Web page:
Brian: And that kind of leads me into the last thing, you have to not allow LastPass to blame the victim. I’ll link to their actual PR reports in the episode resources. But in their official statements, one of the things that LastPass did was declare that the encryption would take a hacker 3 million years to break. But they added a very important caveat, if you follow their recommended process for a password that I think it was 12 characters or longer and then had to meet certain requirements. But here’s the thing, that particular recommendation started in 2018. If you created a LastPass account before 2018, it was not mandatory, they also never prompted you to update your password to meet this new standard by advertising that passwords that complied with their recommendations would take this long to crack they are by omission stating that the ones that are cracked in less time did not meet their recommendations. And therefore the fault is on the people who did not follow their recommendations for strong password. That is, in my personal opinion, an important way of treating this particular situation. It also has the effect of lessening the urgency for doing those things that we’ve already discussed in this episode. If you think it’s going to take 3 million years to hack your account, you’re not going to be in a big rush to fix all your passwords, we have to keep the blame for this where it belongs, which is on the business decision. And I’m again, I’m assuming business decision of LastPass for failing to adequately secure the vaults and for failing to encrypt the information in the vaults announcing that all of the valuable information your company holds has been stolen on December 22, in an announcement that may have the effect of making people think it’s less serious than it is that critical error and one that, quite frankly, is something that probably will and should come up in both regulatory investigations of this breach and in lawsuits that will inevitably come from this. So I’m going to get off my soapbox now. Ryan, did you have anything you wanted to discuss on that particular issue?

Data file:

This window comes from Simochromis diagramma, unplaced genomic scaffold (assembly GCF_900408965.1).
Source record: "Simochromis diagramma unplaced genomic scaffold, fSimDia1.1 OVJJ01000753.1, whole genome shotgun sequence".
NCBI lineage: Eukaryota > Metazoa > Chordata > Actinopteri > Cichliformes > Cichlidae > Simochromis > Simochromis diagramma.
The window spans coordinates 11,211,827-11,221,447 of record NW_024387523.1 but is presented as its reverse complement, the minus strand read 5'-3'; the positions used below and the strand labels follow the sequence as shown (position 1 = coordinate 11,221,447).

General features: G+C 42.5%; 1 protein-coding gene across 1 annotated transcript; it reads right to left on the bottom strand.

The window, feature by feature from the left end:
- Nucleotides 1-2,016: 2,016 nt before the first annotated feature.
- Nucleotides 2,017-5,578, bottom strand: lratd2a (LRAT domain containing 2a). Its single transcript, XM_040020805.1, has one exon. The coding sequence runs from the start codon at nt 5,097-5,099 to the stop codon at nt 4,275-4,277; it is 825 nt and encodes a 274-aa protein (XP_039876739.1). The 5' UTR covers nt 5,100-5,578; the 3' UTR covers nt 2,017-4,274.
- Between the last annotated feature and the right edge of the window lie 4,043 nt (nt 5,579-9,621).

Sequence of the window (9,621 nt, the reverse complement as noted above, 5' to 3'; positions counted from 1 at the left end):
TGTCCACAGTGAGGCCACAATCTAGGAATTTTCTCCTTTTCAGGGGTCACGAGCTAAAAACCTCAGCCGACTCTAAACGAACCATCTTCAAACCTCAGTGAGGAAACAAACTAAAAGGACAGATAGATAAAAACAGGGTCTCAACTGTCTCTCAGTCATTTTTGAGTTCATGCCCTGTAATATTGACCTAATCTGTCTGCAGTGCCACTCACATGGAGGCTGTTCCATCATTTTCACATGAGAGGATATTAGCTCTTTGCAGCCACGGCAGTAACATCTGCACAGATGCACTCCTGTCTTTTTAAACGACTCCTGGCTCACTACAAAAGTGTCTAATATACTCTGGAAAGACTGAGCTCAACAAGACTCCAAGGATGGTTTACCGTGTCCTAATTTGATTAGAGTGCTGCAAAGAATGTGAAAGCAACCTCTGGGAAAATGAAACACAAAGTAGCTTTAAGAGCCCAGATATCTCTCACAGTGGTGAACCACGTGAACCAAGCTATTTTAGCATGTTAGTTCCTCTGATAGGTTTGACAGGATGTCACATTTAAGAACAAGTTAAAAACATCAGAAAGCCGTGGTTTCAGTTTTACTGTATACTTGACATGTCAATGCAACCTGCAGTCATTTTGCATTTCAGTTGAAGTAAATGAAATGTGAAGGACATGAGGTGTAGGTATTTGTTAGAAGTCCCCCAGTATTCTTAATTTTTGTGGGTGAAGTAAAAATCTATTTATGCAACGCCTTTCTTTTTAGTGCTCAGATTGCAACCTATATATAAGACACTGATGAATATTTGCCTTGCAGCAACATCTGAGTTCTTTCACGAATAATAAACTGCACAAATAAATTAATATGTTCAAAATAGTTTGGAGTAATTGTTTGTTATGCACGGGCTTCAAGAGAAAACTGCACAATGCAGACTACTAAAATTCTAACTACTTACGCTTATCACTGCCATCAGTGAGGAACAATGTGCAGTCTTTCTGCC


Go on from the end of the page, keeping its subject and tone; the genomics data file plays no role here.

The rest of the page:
Ryan: I mean, I think you’re right, I think that LastPass and any company that runs into a similar issue like this going forward is going to need to accept ownership of their portion of the failure. And in this case, here, the entire arrangement with LastPass between a user and LastPass is for LastPass to securely hold all of this data and make it usable to the user as a service in a way that they will be the only one able to make use of it just based on that alone. LastPass obviously failed in that aspect. They allowed that data to fall in other hands through bad practices, they allowed that data to be secured at a lesser standard than what it should have been especially considering the usefulness of that data. And so yeah, failures across the board. I think that it’s good for them to turn around and offer recommendations to users on how to keep their data safe. But not to say that there’s any reduction in liability or reduction in ownership of this incident on their part, should anything come from that, again, they should have actively communicated to all their users at this point. So anyone who is still sitting on one of those vaults should absolutely start making quick updates. Now, if you are one of those people, and you get past six months from now, now that blame starts to fall back closer to your side due to inaction. But at this point last time is obviously trying to cover themselves in the middle of a really rough time, which you can’t blame themselves for. But at the same point, you’re gonna come out of this a lot stronger in the end if you own up to it and just work with everybody to make sure that you get your problems sorted out and you work with them to mitigate any potential concerns or risks that your users might have due to your duty or failure at this point.

Brian: All right. Well, that’s it for us on this episode of Fearless Paranoia. You can find the links to the additional resources discussed at our website Fearless Paranoia.com and go to the post for this particular episode. We will also find a full transcript of the entire diatribe that I went on just a minute ago, plus the helpful stuff that Ryan actually shared. I want to thank you for joining us make sure to subscribe to our podcast on any of your favorite podcasting platforms. You can reach out to us on the website and on social media to post any topics that you’d like for us to talk about. On behalf of Ryan. I’m Brian, we are here for Fearless Paranoia. We hope that we will see you again next time. Thanks

Ryan:    And I’m Ryan, cybersecurity specialist.